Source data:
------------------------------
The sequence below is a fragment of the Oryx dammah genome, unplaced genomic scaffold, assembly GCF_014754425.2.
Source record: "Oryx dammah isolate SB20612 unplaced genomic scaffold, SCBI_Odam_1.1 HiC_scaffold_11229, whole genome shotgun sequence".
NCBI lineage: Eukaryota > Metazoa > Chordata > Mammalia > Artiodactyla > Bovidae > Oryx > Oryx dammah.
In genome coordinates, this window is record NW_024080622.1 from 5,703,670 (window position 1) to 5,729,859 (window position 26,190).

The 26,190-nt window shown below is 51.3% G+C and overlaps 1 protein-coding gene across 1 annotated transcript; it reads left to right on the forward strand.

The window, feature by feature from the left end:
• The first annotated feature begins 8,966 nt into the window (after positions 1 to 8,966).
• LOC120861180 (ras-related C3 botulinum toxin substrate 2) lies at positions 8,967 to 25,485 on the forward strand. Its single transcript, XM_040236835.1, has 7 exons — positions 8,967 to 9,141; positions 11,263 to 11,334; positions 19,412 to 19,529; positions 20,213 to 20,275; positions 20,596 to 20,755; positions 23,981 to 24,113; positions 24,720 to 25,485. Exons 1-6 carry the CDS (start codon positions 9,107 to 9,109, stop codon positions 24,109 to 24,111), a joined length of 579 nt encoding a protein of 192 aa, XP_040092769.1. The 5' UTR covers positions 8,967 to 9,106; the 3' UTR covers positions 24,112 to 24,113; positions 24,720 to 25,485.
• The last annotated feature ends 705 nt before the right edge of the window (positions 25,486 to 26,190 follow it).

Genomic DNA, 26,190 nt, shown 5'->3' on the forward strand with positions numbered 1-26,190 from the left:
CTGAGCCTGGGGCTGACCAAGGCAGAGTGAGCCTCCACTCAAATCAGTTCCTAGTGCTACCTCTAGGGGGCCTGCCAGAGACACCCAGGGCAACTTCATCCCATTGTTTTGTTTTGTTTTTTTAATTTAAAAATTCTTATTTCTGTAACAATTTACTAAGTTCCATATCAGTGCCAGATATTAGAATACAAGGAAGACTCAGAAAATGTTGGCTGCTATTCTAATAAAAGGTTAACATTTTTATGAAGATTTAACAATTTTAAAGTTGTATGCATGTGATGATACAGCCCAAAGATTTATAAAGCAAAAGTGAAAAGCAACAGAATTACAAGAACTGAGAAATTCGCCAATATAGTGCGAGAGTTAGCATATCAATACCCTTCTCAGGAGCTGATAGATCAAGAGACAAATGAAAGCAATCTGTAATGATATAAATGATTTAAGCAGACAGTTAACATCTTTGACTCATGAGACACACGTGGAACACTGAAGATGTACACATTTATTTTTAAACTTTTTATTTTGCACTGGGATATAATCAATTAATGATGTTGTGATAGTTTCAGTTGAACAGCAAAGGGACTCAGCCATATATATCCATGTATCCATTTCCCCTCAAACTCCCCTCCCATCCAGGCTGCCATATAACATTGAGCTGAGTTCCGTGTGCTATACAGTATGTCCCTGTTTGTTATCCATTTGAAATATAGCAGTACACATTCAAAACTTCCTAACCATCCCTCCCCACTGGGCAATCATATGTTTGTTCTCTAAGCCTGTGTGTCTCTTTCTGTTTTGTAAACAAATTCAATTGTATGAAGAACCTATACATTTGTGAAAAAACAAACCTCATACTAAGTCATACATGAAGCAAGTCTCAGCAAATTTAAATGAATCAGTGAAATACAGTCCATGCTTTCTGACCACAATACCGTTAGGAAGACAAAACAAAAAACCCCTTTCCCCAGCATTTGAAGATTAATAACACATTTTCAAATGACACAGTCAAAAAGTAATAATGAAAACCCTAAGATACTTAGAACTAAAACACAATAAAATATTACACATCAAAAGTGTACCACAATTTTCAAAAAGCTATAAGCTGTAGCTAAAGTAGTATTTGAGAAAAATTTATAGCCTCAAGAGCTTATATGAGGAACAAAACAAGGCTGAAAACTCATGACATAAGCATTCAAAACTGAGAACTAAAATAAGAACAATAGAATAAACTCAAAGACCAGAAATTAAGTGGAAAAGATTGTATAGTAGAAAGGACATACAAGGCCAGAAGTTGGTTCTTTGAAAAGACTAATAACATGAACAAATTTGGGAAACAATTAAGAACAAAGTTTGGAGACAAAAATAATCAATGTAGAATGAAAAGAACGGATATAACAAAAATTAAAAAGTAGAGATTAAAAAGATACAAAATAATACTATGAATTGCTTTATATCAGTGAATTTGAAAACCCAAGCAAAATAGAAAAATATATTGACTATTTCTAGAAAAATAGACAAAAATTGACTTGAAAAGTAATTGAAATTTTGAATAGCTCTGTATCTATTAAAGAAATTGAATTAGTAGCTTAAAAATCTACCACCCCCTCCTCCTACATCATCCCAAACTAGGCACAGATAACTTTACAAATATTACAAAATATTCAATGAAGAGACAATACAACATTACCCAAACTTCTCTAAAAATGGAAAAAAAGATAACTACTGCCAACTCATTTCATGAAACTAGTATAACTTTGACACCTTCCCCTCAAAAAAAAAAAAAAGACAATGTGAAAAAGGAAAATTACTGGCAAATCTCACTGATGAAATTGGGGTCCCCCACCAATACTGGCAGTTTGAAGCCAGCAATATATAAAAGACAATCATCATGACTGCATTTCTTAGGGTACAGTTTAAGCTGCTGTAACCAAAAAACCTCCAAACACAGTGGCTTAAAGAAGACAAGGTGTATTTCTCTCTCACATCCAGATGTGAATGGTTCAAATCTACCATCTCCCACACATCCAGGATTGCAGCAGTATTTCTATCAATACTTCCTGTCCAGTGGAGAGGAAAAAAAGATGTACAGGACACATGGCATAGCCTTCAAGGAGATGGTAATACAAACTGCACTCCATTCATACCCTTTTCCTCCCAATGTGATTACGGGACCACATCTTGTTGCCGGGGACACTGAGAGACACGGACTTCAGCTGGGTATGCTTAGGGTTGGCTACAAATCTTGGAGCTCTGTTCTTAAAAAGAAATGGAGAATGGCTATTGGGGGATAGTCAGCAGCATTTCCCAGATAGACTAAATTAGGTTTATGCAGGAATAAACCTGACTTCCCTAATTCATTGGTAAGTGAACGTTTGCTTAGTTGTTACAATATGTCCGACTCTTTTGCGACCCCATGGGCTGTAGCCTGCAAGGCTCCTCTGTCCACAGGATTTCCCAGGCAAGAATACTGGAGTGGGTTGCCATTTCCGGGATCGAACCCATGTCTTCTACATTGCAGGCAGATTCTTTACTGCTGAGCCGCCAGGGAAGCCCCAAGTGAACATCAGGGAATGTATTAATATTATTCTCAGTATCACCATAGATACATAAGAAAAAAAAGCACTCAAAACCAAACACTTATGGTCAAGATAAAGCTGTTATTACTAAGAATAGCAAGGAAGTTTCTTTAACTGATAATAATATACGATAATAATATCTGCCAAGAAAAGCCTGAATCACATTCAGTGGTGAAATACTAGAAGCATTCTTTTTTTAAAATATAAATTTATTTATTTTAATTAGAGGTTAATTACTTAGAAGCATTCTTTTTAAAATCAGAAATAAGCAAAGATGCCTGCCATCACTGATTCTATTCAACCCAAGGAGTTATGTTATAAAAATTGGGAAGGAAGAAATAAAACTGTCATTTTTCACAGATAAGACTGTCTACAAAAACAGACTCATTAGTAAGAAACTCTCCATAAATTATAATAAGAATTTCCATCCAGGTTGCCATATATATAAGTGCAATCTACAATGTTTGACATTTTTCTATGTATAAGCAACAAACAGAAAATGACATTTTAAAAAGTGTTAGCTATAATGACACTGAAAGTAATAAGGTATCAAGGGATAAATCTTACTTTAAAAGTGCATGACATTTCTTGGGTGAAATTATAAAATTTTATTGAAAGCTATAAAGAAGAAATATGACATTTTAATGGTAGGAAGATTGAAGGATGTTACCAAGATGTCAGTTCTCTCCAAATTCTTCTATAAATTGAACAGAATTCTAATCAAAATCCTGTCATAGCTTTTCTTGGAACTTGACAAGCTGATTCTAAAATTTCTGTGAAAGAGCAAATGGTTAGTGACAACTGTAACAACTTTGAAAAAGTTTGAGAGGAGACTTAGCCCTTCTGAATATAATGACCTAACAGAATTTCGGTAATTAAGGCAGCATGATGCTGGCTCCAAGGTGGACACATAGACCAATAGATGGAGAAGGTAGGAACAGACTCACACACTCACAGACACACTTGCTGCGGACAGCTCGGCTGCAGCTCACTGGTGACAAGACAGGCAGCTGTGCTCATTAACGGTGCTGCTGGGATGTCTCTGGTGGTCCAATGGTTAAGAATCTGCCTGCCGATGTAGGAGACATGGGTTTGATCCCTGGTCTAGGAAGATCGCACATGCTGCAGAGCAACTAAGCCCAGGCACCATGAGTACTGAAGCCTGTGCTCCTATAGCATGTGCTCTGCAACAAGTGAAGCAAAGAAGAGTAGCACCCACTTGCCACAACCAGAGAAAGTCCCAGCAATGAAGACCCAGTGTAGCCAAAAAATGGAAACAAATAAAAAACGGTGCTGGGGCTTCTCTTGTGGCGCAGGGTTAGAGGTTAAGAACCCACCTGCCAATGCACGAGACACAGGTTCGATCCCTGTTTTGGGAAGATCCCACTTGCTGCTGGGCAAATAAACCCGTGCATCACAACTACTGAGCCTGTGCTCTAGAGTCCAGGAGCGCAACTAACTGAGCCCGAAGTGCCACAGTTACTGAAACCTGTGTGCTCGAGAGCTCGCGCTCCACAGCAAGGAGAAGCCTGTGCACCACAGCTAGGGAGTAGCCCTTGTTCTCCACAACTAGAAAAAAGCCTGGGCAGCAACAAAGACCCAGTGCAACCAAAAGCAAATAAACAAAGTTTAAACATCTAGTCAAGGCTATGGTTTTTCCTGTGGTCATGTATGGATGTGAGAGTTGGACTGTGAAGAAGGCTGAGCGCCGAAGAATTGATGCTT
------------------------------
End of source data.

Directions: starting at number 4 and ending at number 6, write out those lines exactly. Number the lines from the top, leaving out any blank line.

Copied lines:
In genome coordinates, this window is record NW_024080622.1 from 5,703,670 (window position 1) to 5,729,859 (window position 26,190).

The 26,190-nt window shown below is 51.3% G+C and overlaps 1 protein-coding gene across 1 annotated transcript; it reads left to right on the forward strand.

The window, feature by feature from the left end: